Concentrations of Residents by Neighborhood Types

Chart 1.

black hispanic white 

Chart one shows that blacks and Hispanics are particularly overrepresented in the upstate metropolitan neighborhoods where they lived in 2014.  65% of blacks lived in neighborhoods with more than twice the overall percentage of blacks in upstate metropolitan counties.  Forty percent of blacks live in neighborhoods with more than four times their overall percentage.  Forty percent of Hispanics live in neighborhoods where they are more than twice their overall percentage in upstate metropolitan counties.

Chart 2

ratio of races

 

Chart two shows the concentration of the group populations in each census tract, sorted by the concentration of group population.  It shows that black and Hispanic populations are far more concentrated than low income, high income and white populations. While most blacks and many hispanics live in neighborhoods with more than twice their overall concentration, almost all low and high income households live in neighborhoods that are less than twice as concentrated as the overall low and high income households in upstate metropolitan counties.

Implications 

In earlier posts, I pointed out disparities in poverty and income between upstate cities and their suburbs, and between white, black and Hispanic residents.  This research extends the analysis to the neighborhood level, and shows that residents with low incomes, black and Hispanic residents are separated by neighborhood from a substantial majority of white residents.  Most white residents live in neighborhoods that have fewer than 5% black and Hispanic residents.  In contrast, 70% of all black residents live in neighborhoods that have more than 60% minority residents, despite the fact that blacks make up 12% of the population of upstate urban neighborhoods.

Equally important, the economic conditions of neighborhoods with high concentrations of black and Hispanic residents closely resemble those of low income neighborhoods.  Black and Hispanic neighborhoods have percentages of low income residents, unemployment levels, and percentages of households in poverty that are very similar to poor upstate urban neighborhoods.  The next post will provide some additional documentation of the economic differences between census tracts with high concentrations of minority group members and those which are primarily white.

The fact that neighborhoods with high concentrations of black/African-American residents are more separated from neighborhoods with high concentrations of white residents than predominantly low income neighborhoods are separated from high income neighborhoods suggests the continuing need to address the racial separation of upstate residents as well as the prevalence of low income neighborhoods if upstate is to remove the barriers that separate its residents.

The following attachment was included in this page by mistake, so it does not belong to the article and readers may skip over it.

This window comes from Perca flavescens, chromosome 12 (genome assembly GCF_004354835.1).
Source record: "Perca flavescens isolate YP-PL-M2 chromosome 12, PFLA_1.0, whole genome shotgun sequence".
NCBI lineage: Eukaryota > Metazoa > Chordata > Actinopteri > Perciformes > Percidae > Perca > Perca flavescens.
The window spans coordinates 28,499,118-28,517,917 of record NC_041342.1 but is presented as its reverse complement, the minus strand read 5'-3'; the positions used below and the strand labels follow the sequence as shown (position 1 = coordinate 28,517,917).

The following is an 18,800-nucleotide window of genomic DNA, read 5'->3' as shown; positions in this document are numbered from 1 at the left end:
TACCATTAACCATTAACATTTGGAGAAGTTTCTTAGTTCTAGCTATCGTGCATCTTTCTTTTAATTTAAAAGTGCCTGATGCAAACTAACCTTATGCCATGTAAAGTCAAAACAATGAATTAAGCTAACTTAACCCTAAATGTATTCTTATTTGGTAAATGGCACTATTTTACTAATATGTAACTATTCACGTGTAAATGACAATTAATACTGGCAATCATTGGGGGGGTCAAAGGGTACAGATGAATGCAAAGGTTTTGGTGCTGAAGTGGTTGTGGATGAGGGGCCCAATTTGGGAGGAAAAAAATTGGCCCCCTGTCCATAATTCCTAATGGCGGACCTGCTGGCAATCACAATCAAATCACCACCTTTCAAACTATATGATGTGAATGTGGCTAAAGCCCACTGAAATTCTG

Income Divisions in Upstate Metropolitan Neighborhoods

In earlier posts, I wrote about income and racial separation between the residents of upstate cities and suburbs.  The data showed that residents of upstate cities saw sharp increases in poverty levels between 2000 and 2013, while city populations became increasingly diverse, primarily because of the loss of white residents.  The data also showed that minority group members living in cities had median incomes that were less than half of those of white residents living in suburban areas.

Income and racial residential patterns can be viewed through a different lens – one which focusses on the differences between residents of neighborhoods, not cities and suburbs.  While my earlier study examined differences between residents of seven upstate cities (Albany, Buffalo, Rochester, Schenectady, Syracuse, Troy and Utica, and their suburbs, this study reviews the differences in economic characteristics of residents living in approximately 800 neighborhoods within the counties where the upstate cities are located.  The data comes from the United States Census Bureau which divides the nation into census tracts, the most detailed level publically tabulated. Overall, there are 73,000 census tracts nationally, averaging 4,200 residents each.

The data shows that while there are significant differences in concentrations of incomes, unemployment and poverty among upstate urban neighborhoods, but that income differences are not strong enough to characterize most of these neighborhoods as truly segregated by income.